Air-brained Quiz

A bumper Christ­mas Quiz to counter the tur­key malaise

Pilot - - CONTENTS - By James Al­lan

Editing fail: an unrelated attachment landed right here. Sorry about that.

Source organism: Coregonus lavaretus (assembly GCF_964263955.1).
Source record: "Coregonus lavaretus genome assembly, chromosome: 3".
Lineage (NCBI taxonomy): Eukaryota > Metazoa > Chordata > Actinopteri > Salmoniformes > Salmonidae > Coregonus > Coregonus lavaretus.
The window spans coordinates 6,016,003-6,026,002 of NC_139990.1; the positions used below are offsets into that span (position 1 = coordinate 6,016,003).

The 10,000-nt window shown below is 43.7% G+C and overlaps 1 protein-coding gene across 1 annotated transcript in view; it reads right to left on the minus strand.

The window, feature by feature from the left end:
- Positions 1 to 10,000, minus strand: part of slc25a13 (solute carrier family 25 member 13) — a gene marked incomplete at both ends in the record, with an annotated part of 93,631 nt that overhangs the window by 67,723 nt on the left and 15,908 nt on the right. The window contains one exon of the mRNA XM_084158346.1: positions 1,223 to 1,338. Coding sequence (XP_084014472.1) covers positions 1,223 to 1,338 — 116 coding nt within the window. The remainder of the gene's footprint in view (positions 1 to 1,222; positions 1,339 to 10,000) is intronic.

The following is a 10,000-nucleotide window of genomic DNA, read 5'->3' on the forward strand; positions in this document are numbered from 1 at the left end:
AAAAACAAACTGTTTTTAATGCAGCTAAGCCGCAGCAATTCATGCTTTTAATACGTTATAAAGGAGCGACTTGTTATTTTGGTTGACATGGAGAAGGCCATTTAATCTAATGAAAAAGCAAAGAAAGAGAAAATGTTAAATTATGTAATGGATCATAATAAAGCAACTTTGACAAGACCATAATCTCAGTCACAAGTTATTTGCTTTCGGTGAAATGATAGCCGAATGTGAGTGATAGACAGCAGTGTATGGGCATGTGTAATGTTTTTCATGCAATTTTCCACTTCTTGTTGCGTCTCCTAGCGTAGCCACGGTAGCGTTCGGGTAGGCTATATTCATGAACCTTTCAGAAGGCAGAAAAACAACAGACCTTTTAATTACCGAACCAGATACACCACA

1 The first per­son ever to set foot in the USA af­ter fly­ing across the At­lantic didn’t sim­ply step out of the air­craft onto the ground. How did he ar­rive? a car­ried on a stretcher from a crashed air­craft b landed by para­chute c af­ter ditch­ing close to a beach, swam ashore d fer­ried ashore by ten­der from his fly­ing boat 2 Which two UK aero­dromes were linked by the first of­fi­cial reg­u­lar in­ter­nal air­mail ser­vice op­er­at­ing within the British Isles? a Lon­don (Croy­don) and Aberdeen (Dyce) b Belfast (Nutts Cor­ner) and Glas­gow (Ren­frew) c Lon­don (Croy­don) and Liver­pool (Speke) d In­ver­ness (Long­man) and Kirk­wall (Orkney) e Manch­ester (Bar­ton) and Ed­in­burgh (Turn­house) 3 Of what na­tion­al­ity was the high­est-scor­ing fighter pi­lot in the his­tory of ae­rial war­fare? a Ja­pa­nese b Amer­i­can c Ger­man d British e Ital­ian f French 4 Which of these Amer­i­can WWII war­planes was pro­duced in the great­est num­ber? a Vought F-4U Cor­sair b North Amer­i­can P-51 Mus­tang c Boe­ing B-17 Fly­ing Fortress d Repub­lic P-47 Thun­der­bolt e Con­sol­i­dated B-24 Lib­er­a­tor f Lock­heed P-38 Light­ning 5 What term is used to de­scribe the re­la­tion­ship be­tween the vol­umes of space in a cylin­der of an in­ter­nal com­bus­tion aero-en­gine (i) when the pis­ton is at the top of the stroke (TDC), and (ii) when it is at the bot­tom of the stroke (BDC)? a swept vol­ume b com­pres­sion ra­tio c in­duc­tion stroke d cu­bic ca­pac­ity 6 Af­ter WWII, Ger­man air­craft com­pa­nies Messer­schmitt and Heinkel pro­duced small ‘bub­ble cars’ – with lim­ited suc­cess; in Bri­tain the Bris­tol Aero­plane Com­pany had ear­lier started to build its range of beau­ti­ful lux­ury cars. In 1946 a well-known Amer­i­can light air­craft man­u­fac­turer also tried to en­ter the au­to­mo­bile busi­ness with this car, which never matched the suc­cess of its air­craft. Which com­pany? a Piper b Beechcraft c Rock­well d Cessna e Mooney 7 In the 1960s Bill Lear of Lear Jet fame was in­volved with a prod­uct which failed to share the suc­cess of his ex­ec­u­tive jet air­craft. Which prod­uct? a a cord­less vac­uum cleaner b the Be­ta­max video recorder c a mi­crowave oven based on air­craft radar sets d the 8-track mu­sic tape recorder e bat­tery-pow­ered nose­wheel for light air­craft, en­abling taxy­ing with­out en­gine power 8 To which type of air­borne equip­ment are air­craft an­ten­nas like this con­nected? a VHF trans­ceiver b ADS-B re­ceiver c GPS mov­ing map d Radar mon­i­tor dis­play 9 The treads of air­craft tyres of­ten wear be­low lim­its due to hard brak­ing, fast cor­ner­ing etc long be­fore the side­walls and car­cass are un­fit for fur­ther use. What hap­pens to such tyres? a they must be scrapped; re­tread­ing of air­craft tyres is not per­mit­ted b air­liner tyres are never re­treaded but GA air­craft tyres may be c pro­vided the tyre is not be­yond its max­i­mum age limit, all air­craft tyres may be re­treaded d re­tread­ing is per­mit­ted un­less the POH, op­er­a­tor’s or other reg­u­la­tions for­bid it, the tyre car­cass is dam­aged, or has al­ready been re­treaded the max­i­mum num­ber of times laid down by man­u­fac­turer, op­er­a­tor or other au­thor­ity